Recap: Southern Data Science Conference 2019

Last weekend, I attended the 2019 Southern Data Science Conference (SDSC) in Atlanta. I learned a lot and met a lot of interesting people. Here are some of my takeaways.


  • I have to start by saying that Khalifeh Al Jadda and the other conference organizers did an outstanding job with the conference. This was the first single-track conference I’ve ever attended, and I appreciated the lack of anxiety involved with not having to choose between competing interests and bouncing between sessions. There were around 500 attendees, and a great mix of practitioners, researchers, and students. The whole thing was well executed.

  • The speaker lineup was impressive. Maya Gupta from Google AI, Edo Liberty, and other heads of data science/AI from Microsoft, Netflix, Pandora, Uber, LinkedIn, and many others.

  • Diversity: I would estimate over half of the keynote/panel sessions were led by women, and there was a diverse racial representation among speakers and attendees. Awesome! I also appreciated that the conference program highlighted that there would be no alcohol at the social events, which is an issue I have seen repeatedly brought up on Twitter over the years.

  • Streaming data is the future, but there are still a lot of open questions. It’s easy to think about ETL in a streaming context: recieve n new records, process them, and append them to the production cache. But there is a lot of work to be done when it comes to updating machine learning models based on a few updated observations. For now, the nightly batch job still seems in order. I am eager to work in the world of the distributed log as it seems A/B testing of feature and model changes will be much more straightforward than the way this is often done now.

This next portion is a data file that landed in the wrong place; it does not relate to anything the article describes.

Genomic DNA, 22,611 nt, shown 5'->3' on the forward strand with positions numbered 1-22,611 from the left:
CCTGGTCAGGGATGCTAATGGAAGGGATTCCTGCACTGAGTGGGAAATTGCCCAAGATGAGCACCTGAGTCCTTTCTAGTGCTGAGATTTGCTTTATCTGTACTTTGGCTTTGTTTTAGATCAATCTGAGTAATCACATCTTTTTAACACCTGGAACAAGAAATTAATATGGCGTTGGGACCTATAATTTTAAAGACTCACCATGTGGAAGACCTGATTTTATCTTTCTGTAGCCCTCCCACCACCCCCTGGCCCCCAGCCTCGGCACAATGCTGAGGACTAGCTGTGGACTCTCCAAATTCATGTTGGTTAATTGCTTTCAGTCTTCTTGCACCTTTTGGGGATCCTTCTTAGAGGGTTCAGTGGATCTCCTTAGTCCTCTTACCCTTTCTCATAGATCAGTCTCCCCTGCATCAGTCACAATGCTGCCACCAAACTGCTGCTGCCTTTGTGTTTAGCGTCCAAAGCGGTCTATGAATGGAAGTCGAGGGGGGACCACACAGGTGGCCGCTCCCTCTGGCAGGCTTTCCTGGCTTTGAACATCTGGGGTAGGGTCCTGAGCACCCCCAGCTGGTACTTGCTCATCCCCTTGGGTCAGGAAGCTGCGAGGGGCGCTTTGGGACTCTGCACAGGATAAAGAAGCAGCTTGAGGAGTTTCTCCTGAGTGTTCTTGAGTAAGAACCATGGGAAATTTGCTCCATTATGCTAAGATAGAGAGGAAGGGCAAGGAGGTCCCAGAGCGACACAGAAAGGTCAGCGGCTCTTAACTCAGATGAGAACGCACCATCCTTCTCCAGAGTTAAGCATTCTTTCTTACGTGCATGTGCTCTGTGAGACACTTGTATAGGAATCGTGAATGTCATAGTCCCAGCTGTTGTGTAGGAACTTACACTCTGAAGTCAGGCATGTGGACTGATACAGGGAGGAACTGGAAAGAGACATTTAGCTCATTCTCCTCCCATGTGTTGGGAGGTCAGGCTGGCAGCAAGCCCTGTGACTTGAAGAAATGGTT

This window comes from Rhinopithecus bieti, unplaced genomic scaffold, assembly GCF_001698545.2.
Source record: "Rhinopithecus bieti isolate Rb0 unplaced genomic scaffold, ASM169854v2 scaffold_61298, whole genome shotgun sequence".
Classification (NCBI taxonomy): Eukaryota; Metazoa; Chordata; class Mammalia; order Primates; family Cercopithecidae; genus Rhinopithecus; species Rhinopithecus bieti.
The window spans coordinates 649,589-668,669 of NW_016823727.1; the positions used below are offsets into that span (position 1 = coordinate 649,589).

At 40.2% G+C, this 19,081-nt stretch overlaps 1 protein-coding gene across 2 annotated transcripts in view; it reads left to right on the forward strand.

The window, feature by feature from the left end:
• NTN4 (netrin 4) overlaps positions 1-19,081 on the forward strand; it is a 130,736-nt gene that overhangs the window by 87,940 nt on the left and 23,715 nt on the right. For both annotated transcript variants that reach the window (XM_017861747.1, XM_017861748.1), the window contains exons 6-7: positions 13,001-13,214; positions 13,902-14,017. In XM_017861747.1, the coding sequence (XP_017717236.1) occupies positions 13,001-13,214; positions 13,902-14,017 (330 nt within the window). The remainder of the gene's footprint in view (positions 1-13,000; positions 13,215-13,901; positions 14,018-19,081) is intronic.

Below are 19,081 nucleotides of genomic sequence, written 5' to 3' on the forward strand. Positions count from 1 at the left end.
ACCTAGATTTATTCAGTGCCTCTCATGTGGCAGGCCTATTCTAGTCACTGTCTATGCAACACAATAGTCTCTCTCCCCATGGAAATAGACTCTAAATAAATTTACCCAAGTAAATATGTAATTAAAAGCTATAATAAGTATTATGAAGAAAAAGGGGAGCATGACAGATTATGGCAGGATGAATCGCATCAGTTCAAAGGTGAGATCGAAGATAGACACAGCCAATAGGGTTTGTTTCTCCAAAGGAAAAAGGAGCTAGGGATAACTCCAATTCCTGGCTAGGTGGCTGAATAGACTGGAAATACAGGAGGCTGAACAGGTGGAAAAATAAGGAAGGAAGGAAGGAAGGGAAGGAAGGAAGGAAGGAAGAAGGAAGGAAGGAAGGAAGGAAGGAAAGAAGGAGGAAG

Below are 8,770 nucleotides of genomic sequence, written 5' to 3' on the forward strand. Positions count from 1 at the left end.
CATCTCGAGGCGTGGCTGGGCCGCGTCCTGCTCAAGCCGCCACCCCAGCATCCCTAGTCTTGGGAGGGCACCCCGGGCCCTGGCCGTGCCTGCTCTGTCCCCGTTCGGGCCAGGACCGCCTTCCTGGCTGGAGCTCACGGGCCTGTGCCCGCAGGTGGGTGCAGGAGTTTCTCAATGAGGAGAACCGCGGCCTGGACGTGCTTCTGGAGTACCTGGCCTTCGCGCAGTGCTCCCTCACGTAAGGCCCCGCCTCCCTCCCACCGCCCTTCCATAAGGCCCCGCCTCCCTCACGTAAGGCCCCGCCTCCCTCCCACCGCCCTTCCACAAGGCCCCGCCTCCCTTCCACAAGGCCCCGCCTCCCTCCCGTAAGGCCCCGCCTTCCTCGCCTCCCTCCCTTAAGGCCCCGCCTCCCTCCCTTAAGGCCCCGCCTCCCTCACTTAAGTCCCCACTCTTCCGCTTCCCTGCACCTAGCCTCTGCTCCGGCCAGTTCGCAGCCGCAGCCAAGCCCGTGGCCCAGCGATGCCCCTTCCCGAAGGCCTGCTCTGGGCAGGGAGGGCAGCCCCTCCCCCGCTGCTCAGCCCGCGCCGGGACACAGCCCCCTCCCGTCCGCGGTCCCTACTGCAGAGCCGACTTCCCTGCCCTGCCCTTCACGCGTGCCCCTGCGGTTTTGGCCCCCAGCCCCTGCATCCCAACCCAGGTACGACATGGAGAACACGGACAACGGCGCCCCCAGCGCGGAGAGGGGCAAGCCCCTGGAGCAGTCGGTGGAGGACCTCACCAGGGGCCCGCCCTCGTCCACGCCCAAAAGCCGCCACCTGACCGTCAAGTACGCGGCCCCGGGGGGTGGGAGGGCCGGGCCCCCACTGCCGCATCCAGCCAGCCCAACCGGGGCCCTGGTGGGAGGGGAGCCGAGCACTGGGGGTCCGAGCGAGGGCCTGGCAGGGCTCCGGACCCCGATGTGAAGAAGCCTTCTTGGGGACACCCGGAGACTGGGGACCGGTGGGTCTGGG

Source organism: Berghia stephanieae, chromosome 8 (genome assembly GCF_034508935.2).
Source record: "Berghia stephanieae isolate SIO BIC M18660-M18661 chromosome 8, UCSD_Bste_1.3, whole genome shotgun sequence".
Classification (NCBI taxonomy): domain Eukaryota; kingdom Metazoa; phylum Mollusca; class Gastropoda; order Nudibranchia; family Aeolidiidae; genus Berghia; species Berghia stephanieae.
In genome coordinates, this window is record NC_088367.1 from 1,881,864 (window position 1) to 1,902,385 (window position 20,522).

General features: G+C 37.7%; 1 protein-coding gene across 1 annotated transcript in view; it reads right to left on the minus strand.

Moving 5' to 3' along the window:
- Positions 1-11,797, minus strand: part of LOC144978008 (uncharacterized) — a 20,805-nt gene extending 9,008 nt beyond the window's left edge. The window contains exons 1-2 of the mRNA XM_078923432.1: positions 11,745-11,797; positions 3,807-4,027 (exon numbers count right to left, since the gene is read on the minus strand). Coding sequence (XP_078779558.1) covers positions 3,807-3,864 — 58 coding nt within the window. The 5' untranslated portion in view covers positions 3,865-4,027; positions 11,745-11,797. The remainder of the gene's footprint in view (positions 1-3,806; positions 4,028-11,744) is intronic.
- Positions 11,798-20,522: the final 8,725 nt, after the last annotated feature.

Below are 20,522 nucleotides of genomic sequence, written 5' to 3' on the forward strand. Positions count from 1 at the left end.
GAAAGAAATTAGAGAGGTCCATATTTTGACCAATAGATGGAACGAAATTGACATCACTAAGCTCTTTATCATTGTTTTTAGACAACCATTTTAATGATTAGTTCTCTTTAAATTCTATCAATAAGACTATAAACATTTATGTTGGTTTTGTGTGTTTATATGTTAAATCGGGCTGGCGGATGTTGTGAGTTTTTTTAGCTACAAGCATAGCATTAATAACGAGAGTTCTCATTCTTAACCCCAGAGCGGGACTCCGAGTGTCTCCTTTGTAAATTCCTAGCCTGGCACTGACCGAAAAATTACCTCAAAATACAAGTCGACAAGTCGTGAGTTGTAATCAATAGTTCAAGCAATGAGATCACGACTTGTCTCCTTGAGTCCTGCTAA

• Based on the conversations I had, most companies are still solving machine learning problems in production using one of two basic architectures: (a) Some pairing of Spark and in-memory use of scikit-learn (on either AWS or GCP) for basic regression/classification/clustering-based models, or (b) a deep learning approach using Tensorflow on GCP for NLP or computer vision. Also lots of XGBoost.

  • Serverless: Most of the people I talked to are deploying all new work on Google Cloud Platform and are migrating their legacy pipelines to GCP as quickly as they are able.

  • The poster sessions were very good. Lots of interesting ideas coming out of academia that are relevant to production machine learning work. I learned a lot from these conversations and walked away with several practical ideas, way more than I expected.

  • One of the people sitting near me had a picture of my data science friend Tim Hopper open on their computer for a few minutes (I didn’t get a close enough look to see what it was). Fun to know famous people.

  • The swag was strong. I happen to be wearing some new socks today:


All in all, it was a great several days. Will be there next year for sure.

You can read more about me, follow me on Twitter, subscribe to this blog by RSS or email, and find many more posts in the archives.